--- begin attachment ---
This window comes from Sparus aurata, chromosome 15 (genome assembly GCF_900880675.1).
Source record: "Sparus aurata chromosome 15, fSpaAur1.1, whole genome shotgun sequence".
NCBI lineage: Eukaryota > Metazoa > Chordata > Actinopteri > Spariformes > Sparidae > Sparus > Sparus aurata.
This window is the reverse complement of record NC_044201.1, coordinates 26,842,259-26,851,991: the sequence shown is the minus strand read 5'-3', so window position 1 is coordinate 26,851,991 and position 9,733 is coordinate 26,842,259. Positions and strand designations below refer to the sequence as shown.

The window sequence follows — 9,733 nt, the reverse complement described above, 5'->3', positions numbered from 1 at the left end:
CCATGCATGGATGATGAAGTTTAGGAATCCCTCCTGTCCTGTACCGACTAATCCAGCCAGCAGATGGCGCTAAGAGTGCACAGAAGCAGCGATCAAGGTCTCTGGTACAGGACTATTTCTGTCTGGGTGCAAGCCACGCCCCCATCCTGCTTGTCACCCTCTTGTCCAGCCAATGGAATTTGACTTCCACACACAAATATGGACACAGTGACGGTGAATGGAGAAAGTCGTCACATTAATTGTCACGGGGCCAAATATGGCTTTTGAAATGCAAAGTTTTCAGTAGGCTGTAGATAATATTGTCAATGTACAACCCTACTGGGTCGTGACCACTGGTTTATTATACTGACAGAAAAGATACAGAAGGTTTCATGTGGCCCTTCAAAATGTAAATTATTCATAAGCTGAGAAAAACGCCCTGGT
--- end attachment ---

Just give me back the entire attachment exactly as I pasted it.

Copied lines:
This window comes from Sparus aurata, chromosome 15 (genome assembly GCF_900880675.1).
Source record: "Sparus aurata chromosome 15, fSpaAur1.1, whole genome shotgun sequence".
NCBI lineage: Eukaryota > Metazoa > Chordata > Actinopteri > Spariformes > Sparidae > Sparus > Sparus aurata.
This window is the reverse complement of record NC_044201.1, coordinates 26,842,259-26,851,991: the sequence shown is the minus strand read 5'-3', so window position 1 is coordinate 26,851,991 and position 9,733 is coordinate 26,842,259. Positions and strand designations below refer to the sequence as shown.

The window sequence follows — 9,733 nt, the reverse complement described above, 5'->3', positions numbered from 1 at the left end:
CCATGCATGGATGATGAAGTTTAGGAATCCCTCCTGTCCTGTACCGACTAATCCAGCCAGCAGATGGCGCTAAGAGTGCACAGAAGCAGCGATCAAGGTCTCTGGTACAGGACTATTTCTGTCTGGGTGCAAGCCACGCCCCCATCCTGCTTGTCACCCTCTTGTCCAGCCAATGGAATTTGACTTCCACACACAAATATGGACACAGTGACGGTGAATGGAGAAAGTCGTCACATTAATTGTCACGGGGCCAAATATGGCTTTTGAAATGCAAAGTTTTCAGTAGGCTGTAGATAATATTGTCAATGTACAACCCTACTGGGTCGTGACCACTGGTTTATTATACTGACAGAAAAGATACAGAAGGTTTCATGTGGCCCTTCAAAATGTAAATTATTCATAAGCTGAGAAAAACGCCCTGGT